An Introduction To WordPress And How To Get Started

An Introduction To WordPress And How To Get Started
An Introduction To WordPress And How To Get Started

Have you ever dreamed of getting a beautiful website at a very low cost without having to hire professional developers and designers, without having to learn any programming knowledge, and with infinitely scalable website functionality? For any of these questions, if your answer is yes, then WordPress will be a very worthwhile platform to learn.

For the current Internet age, everyone should have a website. In addition to large corporations, individuals, families, freelancers, and small or independent businesses can all benefit from it. Many individuals and businesses may not have the budget to hire a developer, and this is where WordPress comes into play.

Simply put, WordPress is an open source application that allows you to create and maintain websites without any background knowledge. Since it is a web-based program, you do not have to install it on your own computer; it can run on the servers of web hosting companies (e.g. web hosting and VPS).

At its inception, WordPress was just a piece of software to run blogging sites, but it has evolved into a full-featured content management system (CMS). In fact, at the time of writing, WordPress accounts for over 30% of the entire Internet and it would be a smart move to join the craze.

Enter the world of WordPress

WordPress is an open source content management system (CMS), which means that the source code is provided with the license, and the copyright holder retains a portion of the rights under the software agreement and allows users to study, modify, and distribute the software to anyone for any purpose. You can use WordPress to run websites, as well as to edit, modify, and publish the content of the software. It is a web server based software that runs and allows you to easily add and modify posts, pages, themes, plugins, comments, and all other content.

Although WordPress started as a blogging engine, it is now used by many large corporations to run their websites, some well-known brands include.

  1. The New York Times (The New York Times)
  2. The Wall Street Journal (The Wall Street Journal)
  3. Forbes
  4. Reuters (Reuters)
  5. Microsoft (Microsoft)

There is no doubt that WordPress has come a long way over the years and remains one of the easiest web platforms to use, despite the introduction of a number of new features.

Create a blog or website with WordPress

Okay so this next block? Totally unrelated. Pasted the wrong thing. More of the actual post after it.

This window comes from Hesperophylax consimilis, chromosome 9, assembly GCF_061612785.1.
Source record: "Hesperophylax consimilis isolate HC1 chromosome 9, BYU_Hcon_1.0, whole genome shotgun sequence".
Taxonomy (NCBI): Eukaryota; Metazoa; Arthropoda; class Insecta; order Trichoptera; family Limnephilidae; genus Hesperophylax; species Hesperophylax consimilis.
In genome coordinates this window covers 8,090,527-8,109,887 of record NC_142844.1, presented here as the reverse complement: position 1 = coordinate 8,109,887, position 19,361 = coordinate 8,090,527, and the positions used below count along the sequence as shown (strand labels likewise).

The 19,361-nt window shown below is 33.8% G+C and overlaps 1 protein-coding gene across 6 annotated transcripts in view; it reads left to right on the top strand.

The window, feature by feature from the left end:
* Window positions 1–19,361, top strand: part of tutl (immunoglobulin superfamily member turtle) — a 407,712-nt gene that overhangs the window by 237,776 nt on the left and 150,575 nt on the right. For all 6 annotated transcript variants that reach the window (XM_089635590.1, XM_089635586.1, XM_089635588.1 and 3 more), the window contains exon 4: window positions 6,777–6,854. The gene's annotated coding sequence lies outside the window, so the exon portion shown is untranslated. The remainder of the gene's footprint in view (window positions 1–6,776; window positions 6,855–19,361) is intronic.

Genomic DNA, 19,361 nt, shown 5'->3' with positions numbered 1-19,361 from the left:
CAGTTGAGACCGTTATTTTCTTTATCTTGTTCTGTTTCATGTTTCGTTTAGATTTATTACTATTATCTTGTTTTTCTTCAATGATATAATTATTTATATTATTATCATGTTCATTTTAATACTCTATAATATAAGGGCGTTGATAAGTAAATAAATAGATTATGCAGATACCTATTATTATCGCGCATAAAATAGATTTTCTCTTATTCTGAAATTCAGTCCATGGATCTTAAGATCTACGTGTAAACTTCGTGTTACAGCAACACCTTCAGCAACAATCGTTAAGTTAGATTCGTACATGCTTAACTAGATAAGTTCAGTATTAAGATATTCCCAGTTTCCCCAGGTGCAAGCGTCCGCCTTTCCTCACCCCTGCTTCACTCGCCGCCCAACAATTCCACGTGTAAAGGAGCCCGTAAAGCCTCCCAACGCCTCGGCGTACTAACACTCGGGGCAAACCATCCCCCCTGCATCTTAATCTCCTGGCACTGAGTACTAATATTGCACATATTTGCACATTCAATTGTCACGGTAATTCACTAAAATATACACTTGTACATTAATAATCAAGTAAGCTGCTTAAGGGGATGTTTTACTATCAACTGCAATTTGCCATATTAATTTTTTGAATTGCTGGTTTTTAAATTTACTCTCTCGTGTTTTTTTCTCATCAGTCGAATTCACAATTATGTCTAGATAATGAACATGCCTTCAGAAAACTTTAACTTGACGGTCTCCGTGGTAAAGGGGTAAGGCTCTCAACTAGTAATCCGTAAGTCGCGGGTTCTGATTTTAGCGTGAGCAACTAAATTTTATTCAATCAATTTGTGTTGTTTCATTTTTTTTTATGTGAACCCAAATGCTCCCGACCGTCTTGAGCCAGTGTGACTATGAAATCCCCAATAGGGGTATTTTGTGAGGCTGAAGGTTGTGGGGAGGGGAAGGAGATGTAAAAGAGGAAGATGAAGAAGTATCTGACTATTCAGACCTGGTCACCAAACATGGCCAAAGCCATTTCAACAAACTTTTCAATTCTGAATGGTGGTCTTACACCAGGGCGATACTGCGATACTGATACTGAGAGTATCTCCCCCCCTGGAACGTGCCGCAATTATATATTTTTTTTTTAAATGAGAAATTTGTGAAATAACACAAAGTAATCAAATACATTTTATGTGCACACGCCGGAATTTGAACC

When creating a website with WordPress, there are usually two most popular types.

  1. Ordinary websites: with relatively static content, including pages, sub-pages, etc..
  2. Blog site: organized chronologically and updated frequently, containing categories, tags, archives, etc.

But beyond that, WordPress has been successfully used to run a variety of other websites, such as

  1. Company Business Website
  2. E-commerce website
  3. Single page profile website
  4. Member Sites
  5. Video Sites
  6. Photo Gallery Website
  7. Product Introduction Website
  8. Educational website (e-course)

Understand common terms

If you are new to the blogosphere, you may need to familiarize yourself with the following common terms.


Each entry in a blog is called an article, and each article usually consists of many different parts, the two most obvious being, of course, the title and the content.

Content is a collection of elements such as text, images, links, and even multimedia (such as video and audio). Each article has a posting time and most are assigned at least one category and tag. By default, these articles are displayed chronologically on the site's homepage, with the most recent articles at the top, in order to provide visitors with the most up-to-date information on relevant topics.

Categories and labels

Categories and tags are ways to organize and find posts in a blog. Categories are similar to topics, while tags are more like keywords. For example, for a blog related to food and cooking, there might be a category called Recipes, but each post in this category might have a different tag (e.g. soup, grill, vegetarian, dairy-free, etc.).

The purpose and usage of categories and tags is one of the widely discussed topics among bloggers, and while some basic guidelines exist, each blogger will adopt his or her own approach after a while and there are no set rules.


Most blogs allow visitors to post comments, which gives readers the opportunity to interact with the author. Often, the author of the post will reply to the comments, allowing for a sustainable online dialogue. Some believe that comments are one of the most important assets of a blog, and that the large number of comments reflects the popularity and authority of the blog.


A theme is the design and layout you choose for your blog. In most blogs, the content is separate from the layout, which means you can change the visuals of your blog at any time without worrying about affecting the content of your site. One of the great things about themes is that they take only a few minutes to install and apply, plus there are many great free themes available online.

Having said that, you need to be careful when using free themes developed by unknown people, as they may contain some encrypted information and code that can potentially damage your website and affect search result rankings. Before choosing a theme, check user reviews carefully and most importantly, get free themes from safe places (such as the official WordPress website and ThemeForest).


Plugins are relatively small pieces of software that are installed on a website and can perform almost any function that today's technology allows.

As with WordPress, the code in the plugin is open source, which means that anyone can create new plugins. An unlimited number of plugins can be installed on each WordPress site (but we don't recommend this), and some of the most popular features include: spam comment filtering, system caching, social media integration, interactive contact forms, data backup, SEO (search engine optimization), and more.